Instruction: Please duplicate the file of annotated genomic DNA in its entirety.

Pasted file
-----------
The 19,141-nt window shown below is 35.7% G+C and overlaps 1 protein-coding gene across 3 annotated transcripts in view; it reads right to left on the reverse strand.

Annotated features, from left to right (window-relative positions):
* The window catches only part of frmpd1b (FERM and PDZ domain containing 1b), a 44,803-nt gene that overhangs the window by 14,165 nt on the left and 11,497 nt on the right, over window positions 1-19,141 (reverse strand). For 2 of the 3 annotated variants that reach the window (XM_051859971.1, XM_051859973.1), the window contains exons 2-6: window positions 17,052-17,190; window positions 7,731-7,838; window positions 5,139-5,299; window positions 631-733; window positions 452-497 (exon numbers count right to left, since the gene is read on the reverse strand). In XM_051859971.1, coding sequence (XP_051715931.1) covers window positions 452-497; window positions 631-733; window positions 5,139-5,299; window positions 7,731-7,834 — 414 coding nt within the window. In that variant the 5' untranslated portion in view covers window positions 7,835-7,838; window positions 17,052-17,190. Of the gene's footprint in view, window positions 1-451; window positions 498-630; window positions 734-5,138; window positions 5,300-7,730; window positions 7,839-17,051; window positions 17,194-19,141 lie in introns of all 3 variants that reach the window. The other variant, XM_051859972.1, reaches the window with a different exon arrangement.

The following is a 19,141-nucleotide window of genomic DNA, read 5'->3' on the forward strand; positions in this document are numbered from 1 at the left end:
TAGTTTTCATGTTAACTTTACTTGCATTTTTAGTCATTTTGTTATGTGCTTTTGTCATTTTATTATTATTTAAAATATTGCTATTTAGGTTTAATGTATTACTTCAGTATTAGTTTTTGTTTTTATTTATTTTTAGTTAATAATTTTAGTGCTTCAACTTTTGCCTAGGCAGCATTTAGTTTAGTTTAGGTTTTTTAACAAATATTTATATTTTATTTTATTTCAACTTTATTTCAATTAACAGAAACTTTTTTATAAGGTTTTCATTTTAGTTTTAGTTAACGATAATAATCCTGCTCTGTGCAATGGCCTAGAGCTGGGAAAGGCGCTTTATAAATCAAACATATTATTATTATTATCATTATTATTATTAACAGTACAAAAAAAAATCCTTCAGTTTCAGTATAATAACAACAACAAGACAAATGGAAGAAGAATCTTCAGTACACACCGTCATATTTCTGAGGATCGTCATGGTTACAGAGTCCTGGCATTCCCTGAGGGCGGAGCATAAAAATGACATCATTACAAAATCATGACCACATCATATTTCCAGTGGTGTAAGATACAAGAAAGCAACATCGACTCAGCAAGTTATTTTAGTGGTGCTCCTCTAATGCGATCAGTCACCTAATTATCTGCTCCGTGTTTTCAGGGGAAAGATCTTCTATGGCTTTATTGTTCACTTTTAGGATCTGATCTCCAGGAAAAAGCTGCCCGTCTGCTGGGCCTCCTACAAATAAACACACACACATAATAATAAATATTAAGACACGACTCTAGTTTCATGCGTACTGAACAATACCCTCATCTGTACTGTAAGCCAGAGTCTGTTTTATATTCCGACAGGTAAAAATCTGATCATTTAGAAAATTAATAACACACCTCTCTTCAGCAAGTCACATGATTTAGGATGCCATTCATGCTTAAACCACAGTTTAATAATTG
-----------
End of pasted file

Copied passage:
The 19,141-nt window shown below is 35.7% G+C and overlaps 1 protein-coding gene across 3 annotated transcripts in view; it reads right to left on the reverse strand.

Annotated features, from left to right (window-relative positions):
* The window catches only part of frmpd1b (FERM and PDZ domain containing 1b), a 44,803-nt gene that overhangs the window by 14,165 nt on the left and 11,497 nt on the right, over window positions 1-19,141 (reverse strand). For 2 of the 3 annotated variants that reach the window (XM_051859971.1, XM_051859973.1), the window contains exons 2-6: window positions 17,052-17,190; window positions 7,731-7,838; window positions 5,139-5,299; window positions 631-733; window positions 452-497 (exon numbers count right to left, since the gene is read on the reverse strand). In XM_051859971.1, coding sequence (XP_051715931.1) covers window positions 452-497; window positions 631-733; window positions 5,139-5,299; window positions 7,731-7,834 — 414 coding nt within the window. In that variant the 5' untranslated portion in view covers window positions 7,835-7,838; window positions 17,052-17,190. Of the gene's footprint in view, window positions 1-451; window positions 498-630; window positions 734-5,138; window positions 5,300-7,730; window positions 7,839-17,051; window positions 17,194-19,141 lie in introns of all 3 variants that reach the window. The other variant, XM_051859972.1, reaches the window with a different exon arrangement.

The following is a 19,141-nucleotide window of genomic DNA, read 5'->3' on the forward strand; positions in this document are numbered from 1 at the left end:
TAGTTTTCATGTTAACTTTACTTGCATTTTTAGTCATTTTGTTATGTGCTTTTGTCATTTTATTATTATTTAAAATATTGCTATTTAGGTTTAATGTATTACTTCAGTATTAGTTTTTGTTTTTATTTATTTTTAGTTAATAATTTTAGTGCTTCAACTTTTGCCTAGGCAGCATTTAGTTTAGTTTAGGTTTTTTAACAAATATTTATATTTTATTTTATTTCAACTTTATTTCAATTAACAGAAACTTTTTTATAAGGTTTTCATTTTAGTTTTAGTTAACGATAATAATCCTGCTCTGTGCAATGGCCTAGAGCTGGGAAAGGCGCTTTATAAATCAAACATATTATTATTATTATCATTATTATTATTAACAGTACAAAAAAAAATCCTTCAGTTTCAGTATAATAACAACAACAAGACAAATGGAAGAAGAATCTTCAGTACACACCGTCATATTTCTGAGGATCGTCATGGTTACAGAGTCCTGGCATTCCCTGAGGGCGGAGCATAAAAATGACATCATTACAAAATCATGACCACATCATATTTCCAGTGGTGTAAGATACAAGAAAGCAACATCGACTCAGCAAGTTATTTTAGTGGTGCTCCTCTAATGCGATCAGTCACCTAATTATCTGCTCCGTGTTTTCAGGGGAAAGATCTTCTATGGCTTTATTGTTCACTTTTAGGATCTGATCTCCAGGAAAAAGCTGCCCGTCTGCTGGGCCTCCTACAAATAAACACACACACATAATAATAAATATTAAGACACGACTCTAGTTTCATGCGTACTGAACAATACCCTCATCTGTACTGTAAGCCAGAGTCTGTTTTATATTCCGACAGGTAAAAATCTGATCATTTAGAAAATTAATAACACACCTCTCTTCAGCAAGTCACATGATTTAGGATGCCATTCATGCTTAAACCACAGTTTAATAATTG